The Role of Mechanobiology in the Attachment of Tendon to Bone

  • Andrea Schwartz
  • Stavros Thomopoulos


The attachment of dissimilar materials is a major engineering challenge due to stress concentrations that arise at the interface of the disparate materials. An effective biologic solution to this problem can be seen at the attachment of the relatively compliant tendon to the relatively stiff and brittle bone. In this chapter, we review the functionally graded tissue that exists between tendon and bone. The focus of the chapter is the role of mechanobiology in the development, maintenance, and healing of the tendon-to-bone attachment; the role of mechanical stress on fetal and postnatal development and on tendon-to-bone during healing is discussed. A better understanding of mechanobiology at the insertion may help guide rehabilitation strategies and tissue engineering protocols for enhancing tendon-to-bone healing.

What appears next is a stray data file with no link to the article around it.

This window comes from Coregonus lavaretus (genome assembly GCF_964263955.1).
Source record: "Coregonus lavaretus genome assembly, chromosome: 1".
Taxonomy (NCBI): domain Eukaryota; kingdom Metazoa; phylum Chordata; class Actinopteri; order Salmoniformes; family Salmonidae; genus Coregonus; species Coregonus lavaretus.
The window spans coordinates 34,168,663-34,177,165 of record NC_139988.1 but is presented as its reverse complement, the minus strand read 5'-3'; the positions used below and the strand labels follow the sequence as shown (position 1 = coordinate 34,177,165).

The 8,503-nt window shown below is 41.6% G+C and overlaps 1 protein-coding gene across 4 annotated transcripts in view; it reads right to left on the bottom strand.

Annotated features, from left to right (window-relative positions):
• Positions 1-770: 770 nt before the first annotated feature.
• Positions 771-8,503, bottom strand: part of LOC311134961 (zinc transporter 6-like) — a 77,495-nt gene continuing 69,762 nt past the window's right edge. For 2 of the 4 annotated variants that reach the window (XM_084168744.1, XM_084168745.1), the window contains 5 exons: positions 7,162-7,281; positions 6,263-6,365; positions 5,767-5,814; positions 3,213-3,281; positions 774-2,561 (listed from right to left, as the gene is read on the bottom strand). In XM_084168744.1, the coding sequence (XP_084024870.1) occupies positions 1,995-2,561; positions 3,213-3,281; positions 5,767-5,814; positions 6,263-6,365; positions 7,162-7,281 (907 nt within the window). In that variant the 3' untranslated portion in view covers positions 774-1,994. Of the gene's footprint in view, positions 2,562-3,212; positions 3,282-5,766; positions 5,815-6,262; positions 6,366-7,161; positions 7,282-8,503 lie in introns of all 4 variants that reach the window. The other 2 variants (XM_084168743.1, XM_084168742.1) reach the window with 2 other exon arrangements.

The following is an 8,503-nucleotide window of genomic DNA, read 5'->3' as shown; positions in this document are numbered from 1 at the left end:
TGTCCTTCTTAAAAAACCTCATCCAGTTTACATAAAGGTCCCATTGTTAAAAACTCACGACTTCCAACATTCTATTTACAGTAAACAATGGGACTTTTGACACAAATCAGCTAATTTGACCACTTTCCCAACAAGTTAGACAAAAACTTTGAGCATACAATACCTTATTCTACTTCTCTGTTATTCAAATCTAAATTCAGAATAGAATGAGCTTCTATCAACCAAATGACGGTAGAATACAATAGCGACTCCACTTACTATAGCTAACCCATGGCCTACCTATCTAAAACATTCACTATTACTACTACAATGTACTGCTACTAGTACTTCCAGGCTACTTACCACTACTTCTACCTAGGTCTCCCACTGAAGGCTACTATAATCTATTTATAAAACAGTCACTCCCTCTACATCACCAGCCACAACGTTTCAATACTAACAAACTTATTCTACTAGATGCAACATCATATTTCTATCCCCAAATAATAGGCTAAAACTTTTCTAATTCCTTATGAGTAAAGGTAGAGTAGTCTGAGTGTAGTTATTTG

Anterior Cruciate Ligament Rotator Cuff Growth Plate Endochondral Ossification Postnatal Development 
These keywords were added by machine and not by the authors. This process is experimental and the keywords may be updated as the learning algorithm improves.



This work was supported in part by the National Institutes of Health (AR055580 and AR057836) and the National Science Foundation (CAREER 844607).


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Copyright information

© Springer Science+Business Media New York 2013

Authors and Affiliations

  1. 1.Department of Orthopaedic SurgeryWashington UniversitySt. LouisUSA

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